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Cow vs goat vs sheep dairy products

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  • Cow vs goat vs sheep dairy products

    The issue of dairy being paleo/primal aside (I know there are some purists out there), does anyone know much about the nutritional differences among these different types of dairy? Aside from the obvious points of organic, pastured, raw (for those who are lucky enough to have access), fermented, etc. Google didn't give me enough info to satisfy my curiosity.


  • #2
    I love goat and sheep dairy. They are much easier to digest for people with lower lactose. In fact, I heard somewhere (can't remember where) that goat milk is fairly identical in structure to human breast milk (at least when compared to cow milk)

    Furthermore, goat and sheep milk have been historically (and still are to some extent) the most popular types of milk to use for dairy products across the world. Goat cheese, for example, is one of my favorite types of cheeses. Greek feta is also traditionally made with sheep's milk, and it is another great cheese!

    Goat and sheep milk dairy is the healthier choice in my opinion.
    Here it is, your moment of zen.

    It's a no brainer: The journal of the cerebelum


    • #3
      Right after WWII, I was a wee lad. I remember that the stores sold about as much goat milk as cow milk. I also remember that mothers sometimes used goat milk for their babies. Then the official word was spread about that goat milk was just for low caste people who couldn't afford the upper class cow milk. Next thing---babies were having serious problems. Cow milk was too alien for them. The gov and big business came up with Pablum. A chemical that wasn't as bad as cow milk. Just make sure that they don't revert to goat milk again. Don't tell them what this mishmash might do. We don't know anyway.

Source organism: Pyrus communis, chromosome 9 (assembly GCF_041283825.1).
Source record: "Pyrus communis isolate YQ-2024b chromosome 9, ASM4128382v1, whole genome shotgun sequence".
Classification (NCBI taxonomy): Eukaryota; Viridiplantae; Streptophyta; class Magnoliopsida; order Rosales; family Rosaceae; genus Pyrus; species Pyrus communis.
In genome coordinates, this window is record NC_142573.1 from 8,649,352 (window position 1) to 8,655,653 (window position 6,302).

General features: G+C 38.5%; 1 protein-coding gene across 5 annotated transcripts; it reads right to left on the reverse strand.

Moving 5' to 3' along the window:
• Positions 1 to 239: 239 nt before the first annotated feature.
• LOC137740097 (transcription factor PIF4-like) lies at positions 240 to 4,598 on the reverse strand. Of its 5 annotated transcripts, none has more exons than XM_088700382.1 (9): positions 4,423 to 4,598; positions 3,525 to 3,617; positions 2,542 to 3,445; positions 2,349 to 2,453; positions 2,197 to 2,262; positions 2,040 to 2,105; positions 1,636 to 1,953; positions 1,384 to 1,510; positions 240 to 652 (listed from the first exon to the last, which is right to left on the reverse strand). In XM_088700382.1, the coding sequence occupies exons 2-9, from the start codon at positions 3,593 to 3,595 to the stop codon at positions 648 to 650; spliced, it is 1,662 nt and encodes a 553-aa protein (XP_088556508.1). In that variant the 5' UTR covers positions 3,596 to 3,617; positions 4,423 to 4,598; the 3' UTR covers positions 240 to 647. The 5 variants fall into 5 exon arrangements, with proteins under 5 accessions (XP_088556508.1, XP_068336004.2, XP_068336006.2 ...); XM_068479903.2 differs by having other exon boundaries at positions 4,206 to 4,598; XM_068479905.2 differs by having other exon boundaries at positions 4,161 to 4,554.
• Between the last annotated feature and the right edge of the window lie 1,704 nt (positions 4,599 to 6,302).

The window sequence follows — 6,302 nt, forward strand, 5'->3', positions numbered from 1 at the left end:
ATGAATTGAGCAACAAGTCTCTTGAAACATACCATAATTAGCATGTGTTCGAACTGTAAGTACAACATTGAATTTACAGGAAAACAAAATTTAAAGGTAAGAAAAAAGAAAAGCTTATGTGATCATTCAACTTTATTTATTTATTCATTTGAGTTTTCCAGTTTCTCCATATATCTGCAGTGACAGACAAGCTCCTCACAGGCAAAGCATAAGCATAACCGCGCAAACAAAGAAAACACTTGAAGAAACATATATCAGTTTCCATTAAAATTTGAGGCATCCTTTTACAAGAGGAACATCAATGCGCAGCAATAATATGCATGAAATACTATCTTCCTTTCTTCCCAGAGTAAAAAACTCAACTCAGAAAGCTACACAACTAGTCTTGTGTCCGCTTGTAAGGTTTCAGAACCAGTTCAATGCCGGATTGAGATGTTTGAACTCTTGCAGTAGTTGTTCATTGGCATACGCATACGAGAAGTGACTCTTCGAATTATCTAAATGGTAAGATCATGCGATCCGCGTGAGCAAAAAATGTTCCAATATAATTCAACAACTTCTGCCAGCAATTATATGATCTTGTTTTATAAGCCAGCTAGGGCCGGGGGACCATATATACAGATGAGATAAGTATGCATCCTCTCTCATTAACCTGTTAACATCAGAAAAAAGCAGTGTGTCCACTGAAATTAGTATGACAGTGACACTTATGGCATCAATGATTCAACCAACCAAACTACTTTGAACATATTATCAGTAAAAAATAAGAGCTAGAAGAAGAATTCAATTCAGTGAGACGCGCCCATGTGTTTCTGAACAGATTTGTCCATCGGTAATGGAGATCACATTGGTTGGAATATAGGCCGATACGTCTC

In the game of Rock, Paper, Scissors

      shotgun always wins.


      • #4
        Interesting about the lactose -- wonder where sheep's milk would fit in there. Tried some sheep's milk yogurt -- yummy, distinctive flavor, but it was pretty high in carbs and made me a little edgy. (And, yay for psych students!)

        I wonder whose 'official' word that was. Couldn't tell from your post whether you were being facetious or not.

        Thanks to both of you!


        • #5
          Here's a link with some good info on how goat's milk differs from cow's milk:

          Goat and sheep's milk (and certain older breeds of cows) contain the a2 beta casein protein which is much less problematic than the a1 beta casein found in the majority of commercial cow's dairy. A1 beta casein seems to be the culprit for many people's dairy issues (not lactose intolerance, though, which is a totallly different issue).


          • #6
            Great link -- thanks, hazyjane!